Pick Me!

A weblog by Laura Moncur


That Special Car

Filed under: Philosophy — Laura Moncur @ 6:46 am

My schedule is regular. I work 8 am to 5 pm every Monday through Friday. When we are slow, I get every other Friday off. I drive the same route to work every day. I’ve heard that when I’m feeling like I’m in a rut that I should drive to work via a different route, but I’m loathe to do it. I have found the most efficient route and I am reluctant to vary it, even for variety.

Oregano is the spice of life. Henry J. Tillman

I used to see the car every morning. On the intersection of 1500 South and 500 West in Woods Cross, I wait every morning to turn left. The car would be heading south on 500 West right through the light. It was one of the cars that needed to get out of my way before I could turn, but it was special.

I drive a lime green New Beetle right now, but this car is a different hue of green. This special car is almost a neon green. It is not a color that occurs in nature except in the deepest ocean. The furtive and luminescent fish that don this color hide from us, so we are surprised when we see that color and it doesn’t hide. That car never hid. It brazenly drove right past me every day.

Then something changed. For the last couple of months, I haven’t seen that special car in the morning. I don’t know if I have been coming a millisecond too late or if it has been leaving a millisecond earlier, but I haven’t seen it. My incredible sense of self worth decided that the driver of the car was purposely trying to miss me. Two green cars with hues just different enough to clash. The driver was avoiding me. Paranoia strikes.

Even paranoids have real enemies. Delmore Schwartz

The other day, I left work later than I normally do. It was my turn to be heading south on 500 West and that special car was heading north. Seeing it was like being greeted by an old friend. After months of being missing in action, my buddy had resurfaced. I felt like waving to the stranger behind the wheel.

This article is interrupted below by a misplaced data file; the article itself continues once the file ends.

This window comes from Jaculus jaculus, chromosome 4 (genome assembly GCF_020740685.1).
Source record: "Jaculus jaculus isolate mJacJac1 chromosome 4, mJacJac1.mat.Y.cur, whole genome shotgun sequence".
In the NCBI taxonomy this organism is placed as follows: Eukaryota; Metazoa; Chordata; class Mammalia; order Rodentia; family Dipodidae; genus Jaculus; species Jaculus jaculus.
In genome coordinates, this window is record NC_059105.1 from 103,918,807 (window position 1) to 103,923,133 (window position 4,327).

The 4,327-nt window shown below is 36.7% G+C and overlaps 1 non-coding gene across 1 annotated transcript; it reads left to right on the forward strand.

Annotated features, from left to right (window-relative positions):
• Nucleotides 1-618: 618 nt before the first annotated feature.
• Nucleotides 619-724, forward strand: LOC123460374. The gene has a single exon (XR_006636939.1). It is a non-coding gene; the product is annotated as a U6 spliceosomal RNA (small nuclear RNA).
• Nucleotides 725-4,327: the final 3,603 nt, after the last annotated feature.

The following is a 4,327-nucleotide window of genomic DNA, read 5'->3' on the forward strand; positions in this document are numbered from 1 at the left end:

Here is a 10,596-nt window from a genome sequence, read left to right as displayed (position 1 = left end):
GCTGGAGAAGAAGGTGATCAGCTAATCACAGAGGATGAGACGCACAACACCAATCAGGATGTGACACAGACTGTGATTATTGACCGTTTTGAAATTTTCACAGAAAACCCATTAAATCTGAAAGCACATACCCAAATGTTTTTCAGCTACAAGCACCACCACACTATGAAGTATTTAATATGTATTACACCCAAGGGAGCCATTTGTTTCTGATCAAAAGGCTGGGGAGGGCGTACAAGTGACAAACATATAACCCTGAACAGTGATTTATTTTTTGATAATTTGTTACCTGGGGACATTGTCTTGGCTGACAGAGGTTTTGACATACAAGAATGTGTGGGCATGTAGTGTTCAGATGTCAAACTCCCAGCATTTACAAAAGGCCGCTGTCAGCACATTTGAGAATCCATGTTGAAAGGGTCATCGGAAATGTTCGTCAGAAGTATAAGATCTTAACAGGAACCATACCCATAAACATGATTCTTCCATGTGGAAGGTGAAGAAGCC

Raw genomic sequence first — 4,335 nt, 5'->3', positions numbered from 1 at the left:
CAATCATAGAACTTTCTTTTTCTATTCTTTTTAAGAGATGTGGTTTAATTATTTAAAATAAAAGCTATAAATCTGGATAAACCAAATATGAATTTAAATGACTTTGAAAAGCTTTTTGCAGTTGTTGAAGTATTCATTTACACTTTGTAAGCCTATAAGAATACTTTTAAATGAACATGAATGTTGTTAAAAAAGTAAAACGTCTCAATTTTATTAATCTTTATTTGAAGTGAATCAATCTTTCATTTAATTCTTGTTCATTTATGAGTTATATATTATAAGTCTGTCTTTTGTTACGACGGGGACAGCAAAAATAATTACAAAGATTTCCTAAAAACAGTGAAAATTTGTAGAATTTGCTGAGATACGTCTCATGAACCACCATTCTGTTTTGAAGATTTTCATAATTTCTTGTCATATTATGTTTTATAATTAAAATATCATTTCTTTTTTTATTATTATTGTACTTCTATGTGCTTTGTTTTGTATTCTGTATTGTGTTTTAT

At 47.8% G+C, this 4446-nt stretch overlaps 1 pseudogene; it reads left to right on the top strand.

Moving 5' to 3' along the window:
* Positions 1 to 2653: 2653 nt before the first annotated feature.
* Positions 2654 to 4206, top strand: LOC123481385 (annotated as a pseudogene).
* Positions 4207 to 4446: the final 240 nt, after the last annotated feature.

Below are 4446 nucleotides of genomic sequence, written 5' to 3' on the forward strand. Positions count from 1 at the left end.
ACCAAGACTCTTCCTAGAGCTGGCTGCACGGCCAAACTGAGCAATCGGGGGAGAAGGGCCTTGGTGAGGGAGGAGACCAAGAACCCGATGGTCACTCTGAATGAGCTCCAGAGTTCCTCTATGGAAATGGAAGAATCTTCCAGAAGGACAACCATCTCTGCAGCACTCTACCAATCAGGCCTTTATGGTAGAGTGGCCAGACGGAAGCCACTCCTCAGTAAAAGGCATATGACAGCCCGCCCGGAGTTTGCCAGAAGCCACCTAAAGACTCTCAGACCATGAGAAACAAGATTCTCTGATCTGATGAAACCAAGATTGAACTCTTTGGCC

I left ten minutes later than normal. The difference of ten minutes was the only distinction. How many people do we see every day that we would miss if we arrived to work ten minutes earlier? How many people do we miss seeing because we don’t stay late at work? Whether we notice it or not, we see the same people every day.

Stranger, if you passing meet me and desire to speak to me, why should you not speak to me? And why should I not speak to you? Walt Whitman (1819 – 1892), Leaves of Grass

Even though we don’t speak to them, they are our brothers in arms. They are struggling with the same traffic jams. They are faced with the same snow storms and blinding sunshine. They are groping with the same burdens of life, work and death. It will probably be months before I see that special car again. I’ve never talked to the person behind the wheel, but I still consider him my friend. That’s why I’ll be driving the same route to work tomorrow. Variety be damned.


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